Act Two Synopsis
- Similarly, Mi-Jean leaves home and like his brother, he disrespects nature like his brother Gros-Jean. This results in Mi-Jean not taking the warnings of the creatures, especially to avoid the Old Man. We see the Old Man’s cunning when he pretends to have visual problems. Like his brother, Mi-Jean is also arrogant. He believes his intellectual abilities surpass all others. Therefore, he believes he can outsmart the devil.
- He too goes to work for the devil (the planter); however, he refuses to speak. Once again the devil uses weakness to destroy the brother.
Mi-Jean: The Character
- Mi-Jean– he is the second son who thinks that he is the intellectual of the family. In reality, he is a dumb moron who the Devil quickly overthrows by using his perceived intelligence against him.
- Mi-Jean represents the middle class with their snob ideals.
- Mi-Jean represents intelligence against the opposition.
- Mi-Jean leaves to be a ship captain and a lawyer and plans to beat the devil with silence and a smile. The Devil is disguised as a Plant and is at ﬁrst frustrated with Mi-Jean not speaking. Mi-Jean is forced to look after a goat that keeps running lose and he constantly has to run after it. The Devil makes fun of him by comparing his intelligence to the goat’s and insults him by implying that the goat is more intelligent than him. Mi-Jean loses all his patience and eventually is eaten by the Devil.
How does Mi-Jean’s treat the forest creatures?
- ‘Please know you place’ (page 41), he scolds the forest creatures, echoing the superior attitude the planter displayed to his elder brother and foreshadowing the similar putdown he will himself experience. Such individuals, it is suggested, become not only absurd in themselves, but cannot compete in a contest for which they have neither the expertise nor the experience.
Mi-Jean boasts about being a scholar and an aspiring lawyer. Why does Walcott make him a fisherman and equip him with a net as a stage prop?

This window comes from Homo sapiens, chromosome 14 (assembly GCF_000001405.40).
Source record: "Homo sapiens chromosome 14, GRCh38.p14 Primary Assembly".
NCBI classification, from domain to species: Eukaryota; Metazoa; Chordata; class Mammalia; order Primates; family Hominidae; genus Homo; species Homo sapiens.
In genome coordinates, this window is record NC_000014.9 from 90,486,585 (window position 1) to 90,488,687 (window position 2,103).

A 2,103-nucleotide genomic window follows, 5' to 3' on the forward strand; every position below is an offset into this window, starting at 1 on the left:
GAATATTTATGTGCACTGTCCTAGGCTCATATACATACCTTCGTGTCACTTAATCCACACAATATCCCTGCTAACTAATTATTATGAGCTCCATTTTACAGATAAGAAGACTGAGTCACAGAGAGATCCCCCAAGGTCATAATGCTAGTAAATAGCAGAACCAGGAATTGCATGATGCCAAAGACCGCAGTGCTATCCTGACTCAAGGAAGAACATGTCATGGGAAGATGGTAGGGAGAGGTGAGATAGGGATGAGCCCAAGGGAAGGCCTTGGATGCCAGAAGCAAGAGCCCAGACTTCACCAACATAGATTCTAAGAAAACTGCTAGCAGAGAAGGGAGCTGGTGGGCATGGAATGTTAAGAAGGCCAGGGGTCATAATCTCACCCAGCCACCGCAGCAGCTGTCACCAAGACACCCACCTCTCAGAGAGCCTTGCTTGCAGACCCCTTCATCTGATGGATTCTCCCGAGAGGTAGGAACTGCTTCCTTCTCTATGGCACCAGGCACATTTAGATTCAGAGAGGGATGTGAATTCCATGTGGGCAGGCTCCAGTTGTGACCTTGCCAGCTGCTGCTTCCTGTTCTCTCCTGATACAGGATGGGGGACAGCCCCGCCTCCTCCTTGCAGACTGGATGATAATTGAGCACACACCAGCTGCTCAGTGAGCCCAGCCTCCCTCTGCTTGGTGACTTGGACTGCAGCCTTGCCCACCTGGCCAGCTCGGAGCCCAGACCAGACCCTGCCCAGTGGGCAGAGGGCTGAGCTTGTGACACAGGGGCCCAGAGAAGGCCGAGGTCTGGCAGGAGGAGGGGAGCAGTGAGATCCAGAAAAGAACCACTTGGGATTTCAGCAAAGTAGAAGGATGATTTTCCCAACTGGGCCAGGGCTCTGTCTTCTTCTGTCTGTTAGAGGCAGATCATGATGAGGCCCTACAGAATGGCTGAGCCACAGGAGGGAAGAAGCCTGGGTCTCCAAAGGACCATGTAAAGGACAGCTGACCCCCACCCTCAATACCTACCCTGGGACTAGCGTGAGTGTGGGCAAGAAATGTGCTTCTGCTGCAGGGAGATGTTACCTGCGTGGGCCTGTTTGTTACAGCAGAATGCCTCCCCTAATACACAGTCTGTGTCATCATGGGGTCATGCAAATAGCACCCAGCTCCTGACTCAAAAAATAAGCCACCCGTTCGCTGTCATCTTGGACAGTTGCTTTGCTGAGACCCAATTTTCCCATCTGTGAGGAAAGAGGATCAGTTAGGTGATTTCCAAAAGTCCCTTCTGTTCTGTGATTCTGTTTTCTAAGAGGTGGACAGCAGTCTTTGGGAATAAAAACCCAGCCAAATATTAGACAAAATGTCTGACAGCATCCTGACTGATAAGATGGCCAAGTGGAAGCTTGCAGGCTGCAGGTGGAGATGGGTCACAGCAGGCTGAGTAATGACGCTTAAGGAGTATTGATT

- The net is a symbol of Mi-Jean’s behaviors and ambitions in which he has seemingly entangled himself, and a book, to which he is intellectually enslaved and out of which he expects to find all the answers. Mi-Jean in wrapped up in not who he is but who he wants to be. Mi-Jean fits into several interpretations of the enslaved or oppressed who seek liberation by internalizing as best as they can the worldview of the dominant class, into which they will never be accepted.
What is Mi-Jean’s strategy for dealing with the Plater/Devil’s wiles? What cause this strategy to fail?
- The Devil/The Plant was annoyed with Mi-Jean at the start because he was not speaking. Mi-Jean used his intelligence to try to outsmart him. The planter forces Mi-Jean to take care of a goat keeps running lose and he constantly has to run after it. The Devil provokes and makes fun of him by comparing his intelligence to the goat’s that he constantly has to chase and insults him by implying that the goat is more intelligent than him. Like his older brother Gros-Jean, Mi-Jean loses all his patience and eventually is eaten by the Devil.
Ms. Gumbs English Literature OCS 2019-2020